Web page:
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At a Glance:
Title:
Equitable General Ins. Co. of Texas v. Yates
Date:
February 20, 1985
Citation:
684 S.W.2d 669
Court:
Texas Supreme Court
Status:
Published Opinion

Equitable General Ins. Co. of Texas v. Yates

Supreme Court of Texas.

EQUITABLE GENERAL INSURANCE COMPANY OF TEXAS, Petitioner,

v.

Thomas YATES, Respondent.

No. C–3210.

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Dec. 19, 1984.

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Rehearing Denied Feb. 20, 1985.

Attorneys & Firms

*670 Hudgins, Hudgins, Warrick & Mattingly, Jeffrey H. Marsh, Houston, for petitioner.

James W. Patterson, Houston, for respondent.

Opinion

McGEE, Justice.

This is an appeal from a summary judgment rendered in favor of petitioner, Equitable General Insurance Company of Texas, against respondent, Thomas Yates. The issue presented is whether the trial court abused its discretion in granting Yates’ motion for new trial conditioned upon the payment of $500 by Yates to opposing counsel for their attorney’s fees. The court of appeals held that the trial court had no authority to grant a motion for new trial based on such a condition and that the subsequent final order overruling Yates’ motion for new trial, based on his failure to pay the attorney’s fees, was error. 672 S.W.2d 822. We disagree; however, for the reasons stated herein, we affirm the judgment of the court of appeals.

Thomas Yates was awarded compensation by the Industrial Accident Board for injuries sustained while employed by Schepps Dairy. Both the insurance carrier, Equitable General Insurance Company of Texas and Yates filed suit to set aside the award. Equitable General filed a motion for summary judgment on the grounds that Yates had failed to file his claim for workers’ compensation within six months from the day of injury. Yates did not file a response to the summary judgment motion until the day of the hearing; no motion for leave of court to file was tendered. The trial court refused to consider the late filed response, granted Equitable General’s motion for summary judgment and on March 29, 1983 rendered judgment setting aside the award.

Yates filed a motion for new trial alleging substantially the same grounds as were in his response to the summary judgment. On May 9, 1983 an interlocutory order was rendered which provided that the motion for new trial would be granted upon the payment of $500 by Yates to the opposing counsel as attorney’s fees for preparing and presenting a response to Yates’ motion for new trial. The order also stated that a final judgment overruling the motion for new trial would be rendered upon Yates’ failure to pay opposing counsel. Yates did not pay the $500; however, on June 8, 1983 he filed a response to the interlocutory order. In an affidavit, attached to the response, Yates claimed that he was “financially unable to raise or to pay Five Hundred Dollars....” No contest to this oath was filed. A final judgment was rendered denying the motion for new trial on June 9, 1983. A bill of exception perfected the next day states that the trial court, after the affidavit of inability was filed, overruled the motion for new trial.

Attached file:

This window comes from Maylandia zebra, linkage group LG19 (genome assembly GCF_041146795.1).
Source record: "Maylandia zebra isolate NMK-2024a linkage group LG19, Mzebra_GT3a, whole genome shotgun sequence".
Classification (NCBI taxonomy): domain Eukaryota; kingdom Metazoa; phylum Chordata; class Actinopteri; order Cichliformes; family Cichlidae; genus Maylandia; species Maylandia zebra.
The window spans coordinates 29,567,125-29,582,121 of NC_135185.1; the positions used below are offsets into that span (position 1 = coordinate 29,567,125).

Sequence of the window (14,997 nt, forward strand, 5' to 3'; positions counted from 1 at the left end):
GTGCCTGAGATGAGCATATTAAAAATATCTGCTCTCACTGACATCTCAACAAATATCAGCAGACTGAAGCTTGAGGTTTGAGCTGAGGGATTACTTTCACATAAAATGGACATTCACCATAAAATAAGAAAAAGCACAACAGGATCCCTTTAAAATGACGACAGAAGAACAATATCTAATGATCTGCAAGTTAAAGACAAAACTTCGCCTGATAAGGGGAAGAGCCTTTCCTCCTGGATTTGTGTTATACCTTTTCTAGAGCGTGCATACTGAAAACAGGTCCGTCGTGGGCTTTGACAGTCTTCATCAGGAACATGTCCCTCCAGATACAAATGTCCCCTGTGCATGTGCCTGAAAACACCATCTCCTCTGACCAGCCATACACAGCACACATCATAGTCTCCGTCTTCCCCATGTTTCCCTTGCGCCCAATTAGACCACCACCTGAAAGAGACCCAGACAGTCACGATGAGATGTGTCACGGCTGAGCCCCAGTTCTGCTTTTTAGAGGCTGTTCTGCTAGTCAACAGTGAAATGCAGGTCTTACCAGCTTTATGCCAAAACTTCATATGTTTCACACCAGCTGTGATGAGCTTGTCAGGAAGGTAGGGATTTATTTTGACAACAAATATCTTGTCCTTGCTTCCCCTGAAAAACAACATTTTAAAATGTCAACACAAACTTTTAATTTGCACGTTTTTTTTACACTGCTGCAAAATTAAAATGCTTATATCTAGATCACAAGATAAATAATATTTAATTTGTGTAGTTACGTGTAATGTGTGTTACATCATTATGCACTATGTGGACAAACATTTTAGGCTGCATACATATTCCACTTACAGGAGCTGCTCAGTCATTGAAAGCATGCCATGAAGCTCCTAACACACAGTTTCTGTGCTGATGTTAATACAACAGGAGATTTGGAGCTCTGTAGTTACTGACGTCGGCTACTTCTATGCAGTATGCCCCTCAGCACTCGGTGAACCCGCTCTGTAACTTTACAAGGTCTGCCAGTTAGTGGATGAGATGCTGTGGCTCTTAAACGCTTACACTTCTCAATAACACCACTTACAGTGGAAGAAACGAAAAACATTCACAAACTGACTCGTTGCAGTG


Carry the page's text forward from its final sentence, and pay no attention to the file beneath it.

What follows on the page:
A trial court has long been vested with great discretion in ruling upon a motion for a new trial and, absent manifest abuse of discretion, its action will not be disturbed on appeal. Tex.R.Civ.P. 320.

*671 A conditional grant of a motion for new trial based on a party’s payment of costs is well within the trial court’s discretion. This is especially well established when a default judgment has been rendered and a subsequent motion for new trial is granted, conditioned upon payment of the costs in obtaining the default judgment. Craddock v. Sunshine Bus Lines, Inc., 134 Tex. 388, 393, 133 S.W.2d 124, 126 (1939).

Our determination of the present case should be guided by the same principles. The trial court granted Yates’ motion for new trial conditioned upon his paying the opposing counsel $500 “as attorney’s fees for preparing and presenting the Response to Plaintiff’s Motion for New Trial....” We find the assessment was a proper equitable determination and the trial court was within its discretion to grant a new trial based on such a condition.